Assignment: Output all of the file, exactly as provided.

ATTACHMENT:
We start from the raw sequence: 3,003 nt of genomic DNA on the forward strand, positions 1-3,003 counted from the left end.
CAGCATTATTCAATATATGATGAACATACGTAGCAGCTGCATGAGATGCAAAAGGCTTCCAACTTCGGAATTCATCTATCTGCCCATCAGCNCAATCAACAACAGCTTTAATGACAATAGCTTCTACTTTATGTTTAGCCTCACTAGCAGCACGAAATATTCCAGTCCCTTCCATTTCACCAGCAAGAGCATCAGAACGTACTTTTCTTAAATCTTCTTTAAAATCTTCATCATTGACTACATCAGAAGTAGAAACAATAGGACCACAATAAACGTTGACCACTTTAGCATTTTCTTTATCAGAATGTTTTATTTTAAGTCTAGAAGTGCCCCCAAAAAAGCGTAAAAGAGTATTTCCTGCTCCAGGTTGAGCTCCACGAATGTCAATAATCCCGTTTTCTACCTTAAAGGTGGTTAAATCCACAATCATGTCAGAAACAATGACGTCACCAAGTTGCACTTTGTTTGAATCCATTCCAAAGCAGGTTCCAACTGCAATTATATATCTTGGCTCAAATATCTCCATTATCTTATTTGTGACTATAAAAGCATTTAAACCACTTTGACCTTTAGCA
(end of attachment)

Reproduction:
We start from the raw sequence: 3,003 nt of genomic DNA on the forward strand, positions 1-3,003 counted from the left end.
CAGCATTATTCAATATATGATGAACATACGTAGCAGCTGCATGAGATGCAAAAGGCTTCCAACTTCGGAATTCATCTATCTGCCCATCAGCNCAATCAACAACAGCTTTAATGACAATAGCTTCTACTTTATGTTTAGCCTCACTAGCAGCACGAAATATTCCAGTCCCTTCCATTTCACCAGCAAGAGCATCAGAACGTACTTTTCTTAAATCTTCTTTAAAATCTTCATCATTGACTACATCAGAAGTAGAAACAATAGGACCACAATAAACGTTGACCACTTTAGCATTTTCTTTATCAGAATGTTTTATTTTAAGTCTAGAAGTGCCCCCAAAAAAGCGTAAAAGAGTATTTCCTGCTCCAGGTTGAGCTCCACGAATGTCAATAATCCCGTTTTCTACCTTAAAGGTGGTTAAATCCACAATCATGTCAGAAACAATGACGTCACCAAGTTGCACTTTGTTTGAATCCATTCCAAAGCAGGTTCCAACTGCAATTATATATCTTGGCTCAAATATCTCCATTATCTTATTTGTGACTATAAAAGCATTTAAACCACTTTGACCTTTAGCA